I was reported, just ONE example, because I hadn't given a B-12 in a few years and I was 99% sure it was IM, not SQ, so I asked another nurse to be certain and she reported me to my supervisor.
    Hang in there, and like everyone says, see a therapist, because alone we can't see the forest thru the trees. Do what is best for YOU. But never forget what a caring and special person you are. Best of luck. I keep all nurses in my prayers.
  3. by   stdntograd06
    I can relate to so many of these responses. I am a relatively new RN (been one for a year now). Before that I was an LPN for 6 years. I find myself questioning a lot of what I do, asking my seasoned coworkers for assurance on things I'm sure I should be confident on. One example is when to call the MD. I'm not a "smooth talker" when it comes to talking with the docs, have never been. I'm more of an introvert than an outgoing person and I believe that is a lot of my problem, along with my history of anxiety and depression.

    Lately, I've found I have little desire to go to work, feel completely exhausted and when I do go to work, I feel so rushed to get things done on time. My time management has a lot to be desired and I find I have difficulty prioritizing my work. I work nights but would actually like to get on days but I'm afraid my "scatterbrained" work ethic would cause me to fail on days. I know I should see a psych doc but also afraid at the same time that my depression and anxiety would be "on my record" and reflect poorly on my ability as a nurse.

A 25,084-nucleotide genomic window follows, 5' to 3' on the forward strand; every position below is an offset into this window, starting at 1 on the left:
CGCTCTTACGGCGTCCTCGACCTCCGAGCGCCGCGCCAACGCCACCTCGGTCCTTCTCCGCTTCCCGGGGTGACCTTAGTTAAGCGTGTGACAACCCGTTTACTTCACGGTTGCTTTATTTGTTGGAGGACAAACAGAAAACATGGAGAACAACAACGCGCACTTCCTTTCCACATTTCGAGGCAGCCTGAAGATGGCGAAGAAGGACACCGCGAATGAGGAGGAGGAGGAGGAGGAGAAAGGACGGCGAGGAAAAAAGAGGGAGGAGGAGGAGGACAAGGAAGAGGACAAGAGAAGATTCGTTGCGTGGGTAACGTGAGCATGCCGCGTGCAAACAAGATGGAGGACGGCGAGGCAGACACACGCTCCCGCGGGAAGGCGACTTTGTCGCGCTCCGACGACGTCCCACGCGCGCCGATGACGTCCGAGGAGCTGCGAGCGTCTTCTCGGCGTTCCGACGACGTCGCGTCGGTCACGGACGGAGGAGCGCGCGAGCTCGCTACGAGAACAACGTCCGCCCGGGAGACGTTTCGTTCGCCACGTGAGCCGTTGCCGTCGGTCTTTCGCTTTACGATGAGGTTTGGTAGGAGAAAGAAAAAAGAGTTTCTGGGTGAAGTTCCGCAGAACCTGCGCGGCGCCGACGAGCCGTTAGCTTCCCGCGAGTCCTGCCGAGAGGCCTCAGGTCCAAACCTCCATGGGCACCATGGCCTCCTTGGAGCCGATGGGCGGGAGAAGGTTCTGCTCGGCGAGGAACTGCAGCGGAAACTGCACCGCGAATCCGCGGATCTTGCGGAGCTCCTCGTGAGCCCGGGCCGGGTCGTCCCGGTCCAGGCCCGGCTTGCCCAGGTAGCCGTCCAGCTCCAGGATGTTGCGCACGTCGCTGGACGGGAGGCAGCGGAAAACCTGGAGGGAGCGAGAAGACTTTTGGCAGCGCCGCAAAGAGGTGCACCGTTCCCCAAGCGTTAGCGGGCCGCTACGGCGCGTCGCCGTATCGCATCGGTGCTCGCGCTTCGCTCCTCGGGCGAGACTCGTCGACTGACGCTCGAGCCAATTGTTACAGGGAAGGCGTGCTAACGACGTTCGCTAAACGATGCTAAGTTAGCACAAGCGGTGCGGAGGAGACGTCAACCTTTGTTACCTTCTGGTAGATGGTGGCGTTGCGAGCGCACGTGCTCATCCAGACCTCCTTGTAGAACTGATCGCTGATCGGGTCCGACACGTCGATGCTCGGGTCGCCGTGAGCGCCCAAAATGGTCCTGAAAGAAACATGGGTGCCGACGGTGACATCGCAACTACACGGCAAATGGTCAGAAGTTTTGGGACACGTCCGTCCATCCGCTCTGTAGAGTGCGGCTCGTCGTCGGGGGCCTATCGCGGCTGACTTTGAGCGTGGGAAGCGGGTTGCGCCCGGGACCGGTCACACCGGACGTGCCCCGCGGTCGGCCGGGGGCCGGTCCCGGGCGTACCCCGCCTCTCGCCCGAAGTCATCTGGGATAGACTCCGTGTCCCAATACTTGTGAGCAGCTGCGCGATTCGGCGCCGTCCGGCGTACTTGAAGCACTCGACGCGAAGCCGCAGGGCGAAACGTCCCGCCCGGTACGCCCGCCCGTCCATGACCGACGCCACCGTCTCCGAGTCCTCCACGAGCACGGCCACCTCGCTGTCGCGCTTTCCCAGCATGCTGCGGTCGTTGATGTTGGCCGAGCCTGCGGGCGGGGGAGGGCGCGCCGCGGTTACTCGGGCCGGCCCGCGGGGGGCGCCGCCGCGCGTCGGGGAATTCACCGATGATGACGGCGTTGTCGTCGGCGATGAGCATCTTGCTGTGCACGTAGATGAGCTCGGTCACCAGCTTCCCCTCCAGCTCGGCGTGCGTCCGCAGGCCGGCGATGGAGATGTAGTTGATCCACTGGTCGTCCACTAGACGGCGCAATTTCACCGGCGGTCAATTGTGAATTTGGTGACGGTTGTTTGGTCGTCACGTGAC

Some days I feel I should leave nursing and do something else but I don't know what else I'd do. I don't really have any desire to do anything else (therein lies my problem with depression). My own PCP told me I'd be good at hospice but I'm not going there. I took care of my dying mother for 5 years (including her PEG and trache care) and have no desire to do that day in and day out again. Working in an office would be nice but most offices now want MA's or LPN's, not RN's.
  4. by   wishiknew